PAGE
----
Ever seen this serial port problem before???

I’ve been programming the Innovation First Robot Controllers for three years now and have never run into the problem that I started experiencing today.

When I plug the tether cable from the notebook serial port into the RC, I immediately get a “Basic Init Error”. I can proceed to download new code, but then have to unplug the cable from the RC before I can reset it. Again, as soon as I plug the cable in, I get an instant “Basic Init Error”.

This is really frustrating, because obviously I cannot get any debug info back.

I have tried three different RCs (2000’s, 20001’s and 2002’s) and the same thing happens on all of them. I have tried different tether cables to no avail.

Having never seen this before, I assume my notebook has started sending something non-kosher out the serial port. It is a Dell Latitude running Windows 2000 Professional, and I have administrative access.

Any (experienced) ideas?

Thanks!!

Aidan
:slight_smile:

I’m assuming you’ve never used this laptop to program an RC before?

On another mailing list that I subscribe to, there were reports that the serial ports of people’s Dell laptops wouldn’t work correctly. I just went back to find those messages when I noticed a new message was posted today. Maybe you will find this usefull

There was a thread some month ago about compatibility of Dell Laptops with Dynamic-C. I even managed to find a solution for myself and recomended it to the group.

Well, it’s time to review. I am using Dell Latitude C810 notebook (P3/1000, 512mb, Intel 815 mobile chipset). On a recent visit to Dell support site (http://support.dell.com), I noticed there is a new version of BIOS available (dated somewhere beginning of November). I am usually of the habit to keep my BIOS (at least) current, so I downloaded it.

To my avail, I just noticed that DC works straigth forward without any problems and without my workaround! May be some Dell support staff is lurking here and has seen our troubles!

So, to sum it up: If you have an Dell Laptop and are experiencing troubles communicating, try a recent BIOS upgrade. It worked for me, it solved some other problems relating to RS port, so it could work for you as well.

And here was his original post, that he refered to above

I have had the same problem with my Dell Latitude C810. The problem is that somehow the serial port driver sends binary 00’s even without anything running, and this happens under both Win2k and WinXP. I have not too many different laptops around to see what’s going on, may be the problem is with the Intel chipset they’re using.

I solve the problem with a little nice utility called PortMon, downloadable at http://www.sysinternals.com/ntw2k/freeware/portmon.shtml. In fact, just running it and then closing causes the serial port to behave correctly. It probably loads some serial driver. The only side effect of that is that is this driver prevents Win2k into enterin hybernation mode, but that’s not so big trouble.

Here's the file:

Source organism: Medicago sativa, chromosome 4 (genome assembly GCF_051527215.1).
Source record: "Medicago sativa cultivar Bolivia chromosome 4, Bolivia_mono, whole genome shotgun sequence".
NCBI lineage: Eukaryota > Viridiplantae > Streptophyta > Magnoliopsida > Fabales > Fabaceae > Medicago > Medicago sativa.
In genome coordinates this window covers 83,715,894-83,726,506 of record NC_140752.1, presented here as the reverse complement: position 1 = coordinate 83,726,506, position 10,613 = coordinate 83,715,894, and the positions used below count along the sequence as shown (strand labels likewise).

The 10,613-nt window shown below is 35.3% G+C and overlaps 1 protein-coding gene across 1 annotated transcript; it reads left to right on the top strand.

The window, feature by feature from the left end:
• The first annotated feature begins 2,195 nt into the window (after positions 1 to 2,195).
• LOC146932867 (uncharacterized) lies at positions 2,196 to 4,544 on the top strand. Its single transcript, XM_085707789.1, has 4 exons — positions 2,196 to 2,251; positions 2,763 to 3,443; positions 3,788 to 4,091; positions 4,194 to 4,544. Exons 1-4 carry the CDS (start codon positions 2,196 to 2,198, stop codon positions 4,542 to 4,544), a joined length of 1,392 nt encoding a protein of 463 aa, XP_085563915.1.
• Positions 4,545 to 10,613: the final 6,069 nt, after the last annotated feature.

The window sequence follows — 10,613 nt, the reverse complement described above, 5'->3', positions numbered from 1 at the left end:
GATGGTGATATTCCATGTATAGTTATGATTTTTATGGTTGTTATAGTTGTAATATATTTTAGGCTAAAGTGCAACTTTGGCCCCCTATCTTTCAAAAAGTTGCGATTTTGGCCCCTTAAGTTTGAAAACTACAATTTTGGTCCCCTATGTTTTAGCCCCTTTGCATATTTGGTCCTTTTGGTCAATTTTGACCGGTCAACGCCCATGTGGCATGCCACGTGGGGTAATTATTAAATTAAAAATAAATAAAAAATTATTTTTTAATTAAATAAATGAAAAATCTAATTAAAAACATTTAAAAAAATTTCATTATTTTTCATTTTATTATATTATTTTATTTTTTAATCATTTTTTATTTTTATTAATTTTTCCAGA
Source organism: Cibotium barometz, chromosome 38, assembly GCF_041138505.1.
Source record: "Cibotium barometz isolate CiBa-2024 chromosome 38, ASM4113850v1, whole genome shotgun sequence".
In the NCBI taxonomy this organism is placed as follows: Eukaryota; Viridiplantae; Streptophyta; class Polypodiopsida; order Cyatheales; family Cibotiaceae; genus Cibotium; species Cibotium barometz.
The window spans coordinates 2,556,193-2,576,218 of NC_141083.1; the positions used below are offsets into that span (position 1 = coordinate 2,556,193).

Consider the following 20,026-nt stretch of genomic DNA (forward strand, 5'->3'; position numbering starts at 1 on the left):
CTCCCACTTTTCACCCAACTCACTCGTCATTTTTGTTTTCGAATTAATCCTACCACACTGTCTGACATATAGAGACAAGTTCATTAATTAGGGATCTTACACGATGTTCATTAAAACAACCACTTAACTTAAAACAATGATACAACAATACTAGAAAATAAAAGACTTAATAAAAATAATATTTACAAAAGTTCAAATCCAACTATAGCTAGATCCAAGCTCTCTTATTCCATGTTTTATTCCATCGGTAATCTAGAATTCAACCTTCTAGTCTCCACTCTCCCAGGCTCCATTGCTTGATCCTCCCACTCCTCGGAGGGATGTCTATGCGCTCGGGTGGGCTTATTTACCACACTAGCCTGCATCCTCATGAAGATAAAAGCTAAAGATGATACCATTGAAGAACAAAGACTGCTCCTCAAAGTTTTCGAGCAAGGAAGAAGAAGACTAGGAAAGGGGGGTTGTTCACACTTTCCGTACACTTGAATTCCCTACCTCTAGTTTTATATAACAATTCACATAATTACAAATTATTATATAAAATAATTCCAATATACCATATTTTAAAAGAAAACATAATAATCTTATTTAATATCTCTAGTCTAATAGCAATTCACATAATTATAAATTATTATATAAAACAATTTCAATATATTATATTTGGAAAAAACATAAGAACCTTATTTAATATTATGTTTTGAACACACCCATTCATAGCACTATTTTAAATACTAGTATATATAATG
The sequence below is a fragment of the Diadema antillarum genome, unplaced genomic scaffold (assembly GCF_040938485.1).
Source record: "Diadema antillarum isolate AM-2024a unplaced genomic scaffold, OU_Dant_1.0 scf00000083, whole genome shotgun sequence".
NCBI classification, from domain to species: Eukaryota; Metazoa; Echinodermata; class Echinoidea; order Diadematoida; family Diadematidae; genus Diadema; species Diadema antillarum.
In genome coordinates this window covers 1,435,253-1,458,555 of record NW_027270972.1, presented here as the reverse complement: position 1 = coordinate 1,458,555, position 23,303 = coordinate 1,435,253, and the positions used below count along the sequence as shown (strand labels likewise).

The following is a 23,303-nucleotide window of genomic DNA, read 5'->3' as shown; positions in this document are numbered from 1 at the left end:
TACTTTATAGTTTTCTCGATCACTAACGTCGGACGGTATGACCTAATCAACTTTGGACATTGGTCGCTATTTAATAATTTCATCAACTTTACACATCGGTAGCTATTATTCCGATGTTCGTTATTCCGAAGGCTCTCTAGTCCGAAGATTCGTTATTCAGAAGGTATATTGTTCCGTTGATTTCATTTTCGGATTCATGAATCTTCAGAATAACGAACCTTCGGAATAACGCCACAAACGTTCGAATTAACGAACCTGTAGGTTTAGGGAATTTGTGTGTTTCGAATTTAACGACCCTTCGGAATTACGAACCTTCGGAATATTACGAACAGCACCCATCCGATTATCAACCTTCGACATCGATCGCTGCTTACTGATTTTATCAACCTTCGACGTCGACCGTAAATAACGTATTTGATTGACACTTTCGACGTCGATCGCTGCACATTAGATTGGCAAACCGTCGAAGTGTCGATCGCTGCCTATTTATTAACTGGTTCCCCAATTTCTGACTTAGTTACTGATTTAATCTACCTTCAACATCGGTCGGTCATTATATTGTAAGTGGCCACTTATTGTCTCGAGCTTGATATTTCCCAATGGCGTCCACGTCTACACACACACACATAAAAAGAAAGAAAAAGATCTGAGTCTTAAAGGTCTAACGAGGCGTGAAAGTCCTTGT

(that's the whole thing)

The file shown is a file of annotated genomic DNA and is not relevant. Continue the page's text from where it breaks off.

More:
However, you’d need USB-RS232 adapter if you need more ports out of your laptop (being it Dell or not).

The fact that you are seeing the basic init error whenever you aren’t sending something sounds like it could be related to a serial port that sends nulls when idle.

I hope this helps and keep us informed

Again, search before you post.

http://www.chiefdelphi.com/forums/showthread.php?s=&threadid=14647&highlight=init (about half way through the first page).

Thanks Joe! I’ll give that a try. My computer is indeed a C810.

As for the other thread… that was a different problem…

Were you able to find a fix for this?

Talk about irony, our sponsor provided us with a Dell lattitude c620 that does virtually the same thing. I don’t have admin access, but if you found a fix, I can give it back to them and have them apply it.

Thanks :slight_smile:

I have an idea of what the problem may be. The DTR line on the serial port is used to reset the PBASIC processor. Presumably the processor needs to be reset before programming, etc. I’ll bet that these laptops that are causing this are holding the DTR line in the wrong state when the Stamp software isn’t programming them. If any of you have the capability, try making a serial cable that does not connect pin 4 across. (or you could just cut the pin 4 out of the end of an existing cable’s connectors if you have a cable to sacrifice). This (hopefully) should allow you to debug (but it won’t allow you to program). If you can debug with a cable like this then the next step would be to make a cable that has a switch in the line for pin 4 that you’d just have to toggle to get in and out of programming mode.